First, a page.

Colour of feathers more than skin deep

April 16th, 2009 - 3:19 pm ICT by IANS  

London, April 16 (IANS) Where do birds get their red feathers from? For instance, the red carotenoids that give the common crossbill its red colouration are produced in the liver, not the skin, as previously thought, according to a study.
Their findings have implications for understanding the evolution of colour signalling in bird species.

Esther Del Val from the National History Museum in Barcelona, Spain and her team show for the first time that, contrary to previous perception, the liver acts as the main site for the synthesis of carotenoids responsible for the birds’ coloration, not the skin.

Carotenoids have important physiological functions, including antioxidant properties. Carotenoid pigments are also used by many bird species as colourants, and are responsible for most of their red, orange and yellow coloration.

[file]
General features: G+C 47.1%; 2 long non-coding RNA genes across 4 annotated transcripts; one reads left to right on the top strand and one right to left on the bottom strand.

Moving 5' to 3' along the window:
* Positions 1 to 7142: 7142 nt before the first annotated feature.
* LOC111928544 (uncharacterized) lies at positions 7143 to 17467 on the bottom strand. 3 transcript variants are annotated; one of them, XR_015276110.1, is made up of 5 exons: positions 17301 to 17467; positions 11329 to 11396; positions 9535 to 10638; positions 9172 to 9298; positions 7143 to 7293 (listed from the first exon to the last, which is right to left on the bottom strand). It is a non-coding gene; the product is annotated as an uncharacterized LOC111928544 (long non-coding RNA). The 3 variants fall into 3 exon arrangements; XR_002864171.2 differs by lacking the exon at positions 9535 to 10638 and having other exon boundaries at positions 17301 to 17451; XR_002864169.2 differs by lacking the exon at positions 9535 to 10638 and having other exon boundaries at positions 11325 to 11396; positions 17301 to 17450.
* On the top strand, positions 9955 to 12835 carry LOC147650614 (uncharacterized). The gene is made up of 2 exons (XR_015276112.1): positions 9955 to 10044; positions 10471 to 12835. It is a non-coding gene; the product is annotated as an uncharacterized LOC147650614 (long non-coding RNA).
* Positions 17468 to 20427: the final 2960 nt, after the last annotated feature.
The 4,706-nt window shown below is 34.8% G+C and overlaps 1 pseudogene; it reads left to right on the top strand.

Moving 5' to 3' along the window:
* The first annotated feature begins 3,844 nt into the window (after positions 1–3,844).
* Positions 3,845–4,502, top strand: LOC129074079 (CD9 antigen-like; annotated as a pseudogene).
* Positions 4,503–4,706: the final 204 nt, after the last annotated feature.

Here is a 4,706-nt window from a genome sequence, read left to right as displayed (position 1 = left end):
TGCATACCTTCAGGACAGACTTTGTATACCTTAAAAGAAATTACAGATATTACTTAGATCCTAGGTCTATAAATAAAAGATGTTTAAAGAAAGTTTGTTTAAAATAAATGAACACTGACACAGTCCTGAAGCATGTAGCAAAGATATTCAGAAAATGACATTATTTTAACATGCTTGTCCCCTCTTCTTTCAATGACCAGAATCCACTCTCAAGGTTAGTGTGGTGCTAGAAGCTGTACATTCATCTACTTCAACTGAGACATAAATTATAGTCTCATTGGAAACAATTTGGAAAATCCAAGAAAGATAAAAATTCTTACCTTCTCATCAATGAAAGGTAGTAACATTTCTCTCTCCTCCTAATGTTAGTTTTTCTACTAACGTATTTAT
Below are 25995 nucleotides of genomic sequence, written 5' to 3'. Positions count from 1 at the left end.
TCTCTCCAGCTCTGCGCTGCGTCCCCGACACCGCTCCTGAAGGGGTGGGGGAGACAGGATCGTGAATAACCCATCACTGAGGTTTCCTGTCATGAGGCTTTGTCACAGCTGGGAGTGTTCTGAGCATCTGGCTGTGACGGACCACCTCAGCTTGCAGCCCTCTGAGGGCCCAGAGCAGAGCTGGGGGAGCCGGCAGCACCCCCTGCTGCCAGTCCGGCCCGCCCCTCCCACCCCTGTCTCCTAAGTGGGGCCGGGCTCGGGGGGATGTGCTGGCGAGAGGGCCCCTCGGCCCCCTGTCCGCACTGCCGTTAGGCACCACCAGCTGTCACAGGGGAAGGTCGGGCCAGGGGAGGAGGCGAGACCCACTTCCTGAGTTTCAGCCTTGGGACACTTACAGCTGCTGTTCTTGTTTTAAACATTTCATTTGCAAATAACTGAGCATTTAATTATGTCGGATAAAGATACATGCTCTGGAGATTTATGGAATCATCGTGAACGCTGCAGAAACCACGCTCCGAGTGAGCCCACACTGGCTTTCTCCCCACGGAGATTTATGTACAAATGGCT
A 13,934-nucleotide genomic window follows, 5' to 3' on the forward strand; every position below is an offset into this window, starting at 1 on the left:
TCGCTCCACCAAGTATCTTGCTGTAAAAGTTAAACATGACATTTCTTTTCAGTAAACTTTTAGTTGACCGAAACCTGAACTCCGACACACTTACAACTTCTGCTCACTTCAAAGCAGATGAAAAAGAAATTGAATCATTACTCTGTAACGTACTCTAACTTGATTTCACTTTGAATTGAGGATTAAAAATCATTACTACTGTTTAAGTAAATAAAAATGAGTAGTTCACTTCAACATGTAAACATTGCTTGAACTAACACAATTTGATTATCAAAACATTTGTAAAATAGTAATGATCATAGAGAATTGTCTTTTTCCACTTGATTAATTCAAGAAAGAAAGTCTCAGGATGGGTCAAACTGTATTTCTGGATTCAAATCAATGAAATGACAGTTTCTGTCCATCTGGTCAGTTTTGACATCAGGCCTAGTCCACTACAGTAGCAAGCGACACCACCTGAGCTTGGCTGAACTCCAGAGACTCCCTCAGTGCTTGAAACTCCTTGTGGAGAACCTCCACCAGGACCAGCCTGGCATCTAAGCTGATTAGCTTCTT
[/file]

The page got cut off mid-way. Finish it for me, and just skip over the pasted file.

In particular, carotenoid-red colouration in birds has been shown to act as an ornament, signalling the nutritional and health status of the individual and its ability to locate high quality resources.

The researchers examined the carotenoid content of the liver, blood, skin and feathers of seven common crossbills (finches) in which adult males display carotenoid-based coloration on the throat, breast and rump, said a National History release.

They were particularly interested in the anatomical origin of the birds’ red plumage.

They found the primary red feather pigment of male crossbills in the birds’ liver and blood, implying that the carotenoids are synthesised in the liver and then travel to the peripheral tissues via the bloodstream.

These findings were published online in Springer’s journal Naturwissenschaften.

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